Wednesday, March 30, 2016

Atheism - Just another belief

"Atheism is just another belief system you know."

Ah, yet another favorite response used by apologists and theists alike. As though the statement somehow exonerated their extraordinary naivete (theists) and misplaced political correctness (apologist).  

Well I am sorry but it doesn't.  In the words of a man far more eloquent than myself, Ricky Gervais, "atheism is as much a belief as abstinence is a sex position". But, perhaps not surprisingly, the intended audience usually fails to appreciate the hilarious but uncannily apt analogy to their purported "argument".

They will attempt to dismiss the comeback as a mere quip, again as though such dismissal constituted an actual substantive response to the very valid analogy provided.  To avoid this, I prefer to unleash the following questions upon the person who invokes the "just another belief" argument to expose the bizarre intellectual vacuity of such a statement. 

What belief system does one have to subscribe to in order to believe that the Tooth Fairy does not exist? Should it be written off as "just another belief"?

If I claim that the Flying Spaghetti Monster (pasta & tabasco be upon Him) does not in fact exist, is it "just another belief"? 

If said person is not yet cowering in embarrassment from his/her apparent bankruptcy of thought, you should feel sorry for them. Evidently, God did not intend to make all of us equal.

It is indisputable that some beliefs bear more merit than others. Someone claiming a belief that Jesus resurrected himself is not claiming a belief of equal respectability as another who claims that light is composed of discrete packets of energy called photons

Moreover, it is impossible to prove a negative. Bertrand Russell gave us a famous teapot for elucidating that thought experiment rather eloquentlyIt is by no means axiomatic that simply because you cannot prove that something does not exist; a belief that it does, and its counterpart belief that it does not, should be taken to be equally plausible

Monday, March 28, 2016

That is offensive

Today, an exclamation that something has offended you is somehow treated, sadly, as substantive discourse on the merits of the statement made that was allegedly offensive. 

Funnily enough, the same people taking offence at criticism of religion also tend to fall in the group of people (well mostly) who despise liberal US gun laws. In any "debate", it would not be before long before one or more of the following comes up:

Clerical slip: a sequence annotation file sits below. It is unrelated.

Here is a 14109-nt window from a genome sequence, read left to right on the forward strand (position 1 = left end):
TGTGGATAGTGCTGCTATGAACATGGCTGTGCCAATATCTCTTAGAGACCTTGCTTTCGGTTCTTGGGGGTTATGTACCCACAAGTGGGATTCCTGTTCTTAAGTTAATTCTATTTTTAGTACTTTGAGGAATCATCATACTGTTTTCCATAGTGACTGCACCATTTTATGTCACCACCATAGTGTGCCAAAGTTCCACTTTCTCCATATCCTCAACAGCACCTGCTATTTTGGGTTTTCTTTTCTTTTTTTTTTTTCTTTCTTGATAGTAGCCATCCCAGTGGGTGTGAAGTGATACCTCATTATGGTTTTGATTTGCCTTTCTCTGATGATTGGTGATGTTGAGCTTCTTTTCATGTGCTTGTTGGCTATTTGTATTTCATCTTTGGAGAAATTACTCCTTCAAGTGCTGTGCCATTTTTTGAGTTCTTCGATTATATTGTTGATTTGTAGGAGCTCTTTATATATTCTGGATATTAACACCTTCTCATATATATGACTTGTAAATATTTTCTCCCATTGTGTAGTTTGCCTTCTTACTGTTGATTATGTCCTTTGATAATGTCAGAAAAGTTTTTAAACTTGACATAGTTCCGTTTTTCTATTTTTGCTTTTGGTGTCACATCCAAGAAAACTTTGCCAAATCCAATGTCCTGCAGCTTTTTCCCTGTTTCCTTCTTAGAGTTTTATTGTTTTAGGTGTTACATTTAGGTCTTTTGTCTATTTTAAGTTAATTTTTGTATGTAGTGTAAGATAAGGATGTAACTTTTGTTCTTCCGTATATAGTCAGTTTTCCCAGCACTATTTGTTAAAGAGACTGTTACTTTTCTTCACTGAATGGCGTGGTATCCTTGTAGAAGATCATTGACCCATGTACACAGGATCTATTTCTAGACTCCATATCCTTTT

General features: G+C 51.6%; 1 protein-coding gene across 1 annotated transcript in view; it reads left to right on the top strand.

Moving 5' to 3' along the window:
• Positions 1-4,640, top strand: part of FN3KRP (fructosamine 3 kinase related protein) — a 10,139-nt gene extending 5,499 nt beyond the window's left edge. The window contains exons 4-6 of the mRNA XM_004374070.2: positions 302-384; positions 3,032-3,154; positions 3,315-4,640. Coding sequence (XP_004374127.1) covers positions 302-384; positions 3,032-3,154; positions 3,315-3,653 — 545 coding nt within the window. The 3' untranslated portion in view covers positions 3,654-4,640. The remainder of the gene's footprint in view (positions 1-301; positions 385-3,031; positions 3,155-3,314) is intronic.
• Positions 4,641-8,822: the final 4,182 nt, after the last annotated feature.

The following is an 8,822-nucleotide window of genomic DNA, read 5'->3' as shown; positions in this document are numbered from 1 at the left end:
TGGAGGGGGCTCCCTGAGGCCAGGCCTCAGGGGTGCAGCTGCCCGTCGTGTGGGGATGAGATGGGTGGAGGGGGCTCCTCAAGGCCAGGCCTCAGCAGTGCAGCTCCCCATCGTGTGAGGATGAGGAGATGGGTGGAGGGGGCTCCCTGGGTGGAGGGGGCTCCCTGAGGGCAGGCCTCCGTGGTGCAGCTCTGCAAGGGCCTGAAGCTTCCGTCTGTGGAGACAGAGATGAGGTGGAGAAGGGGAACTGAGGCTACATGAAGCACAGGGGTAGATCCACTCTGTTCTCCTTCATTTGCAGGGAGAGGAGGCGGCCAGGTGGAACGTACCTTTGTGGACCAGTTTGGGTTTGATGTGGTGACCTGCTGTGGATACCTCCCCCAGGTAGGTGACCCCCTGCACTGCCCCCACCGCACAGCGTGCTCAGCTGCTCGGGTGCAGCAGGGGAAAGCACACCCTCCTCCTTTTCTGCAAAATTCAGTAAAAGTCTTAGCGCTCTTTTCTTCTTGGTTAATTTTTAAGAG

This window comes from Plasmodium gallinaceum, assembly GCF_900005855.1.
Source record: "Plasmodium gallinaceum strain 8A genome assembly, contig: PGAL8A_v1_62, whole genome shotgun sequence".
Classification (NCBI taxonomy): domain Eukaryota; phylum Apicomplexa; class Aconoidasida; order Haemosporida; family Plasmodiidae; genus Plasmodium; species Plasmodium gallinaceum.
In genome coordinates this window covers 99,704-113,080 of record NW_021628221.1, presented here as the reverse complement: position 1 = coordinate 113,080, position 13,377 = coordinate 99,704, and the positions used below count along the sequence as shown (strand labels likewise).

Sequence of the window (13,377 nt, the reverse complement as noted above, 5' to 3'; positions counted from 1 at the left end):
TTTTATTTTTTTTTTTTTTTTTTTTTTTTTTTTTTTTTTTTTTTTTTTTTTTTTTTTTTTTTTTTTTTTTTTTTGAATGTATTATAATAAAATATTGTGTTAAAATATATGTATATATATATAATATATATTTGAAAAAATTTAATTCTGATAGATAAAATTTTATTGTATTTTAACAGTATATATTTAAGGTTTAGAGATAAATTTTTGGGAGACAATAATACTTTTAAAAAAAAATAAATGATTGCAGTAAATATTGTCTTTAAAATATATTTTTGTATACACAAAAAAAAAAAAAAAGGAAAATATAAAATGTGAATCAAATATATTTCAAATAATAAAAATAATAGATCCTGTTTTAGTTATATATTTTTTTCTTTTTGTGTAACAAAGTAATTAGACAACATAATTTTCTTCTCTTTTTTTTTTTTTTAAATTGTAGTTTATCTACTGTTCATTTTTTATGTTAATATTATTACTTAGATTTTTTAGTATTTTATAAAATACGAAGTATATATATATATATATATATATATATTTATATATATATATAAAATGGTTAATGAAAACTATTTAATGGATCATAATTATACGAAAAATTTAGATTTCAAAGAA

Defence 1:
Not all members of a particular religion are terrorists. Most are peaceful.

Riposte: Just like not all gun owners are homocidal nutcases. Most just want to show off their twin-barrelled semi-automatic shotgun to friends to ostensibly compensate for small penis sizes.

Defence 2:
The religion is not evil. People are.

 Riposte:  Likewise, guns are not murderers. People are.

So why are we so eager to defend another's right to vile, potentially harmful (legal disclaimer: not harmful per se, only certain interpretations harmful) supernatural beliefs but are in the same breath immediately dismissive of second amendment rights in the US?   Why the apparent cognitive dissonance? 

To clarify, I am not for gun ownership. I believe it takes no more than a modicum of common sense to see that liberal gun laws are the problem in light of what happened to Australia after Port Arthur.  Only Teabaggers and those willfully blind would choose to ignore the clear evidence available. Don't take it from me, take it from John Howard.

In the same vein, I believe it is high time that society came together to properly examine the role religion has played, plays and will play in terrorist attacks. There is a need to tackle this problem at its root. To bury our heads in the sand and say that religion has no part to play is to display unimaginable callousness and nonchalance to those who have suffered from these attacks. Indeed, imagine putting yourself in the shoes of family or friends of those who had needlessly lost their lives, do you not think it is way more offensive for apologists to provide a blanket immunity to religion and dismissing all criticism of faith as "offensive" or "racist"? It would be appalling, scandalous, downright offensive and also, to state the bleeding obvious, stupid.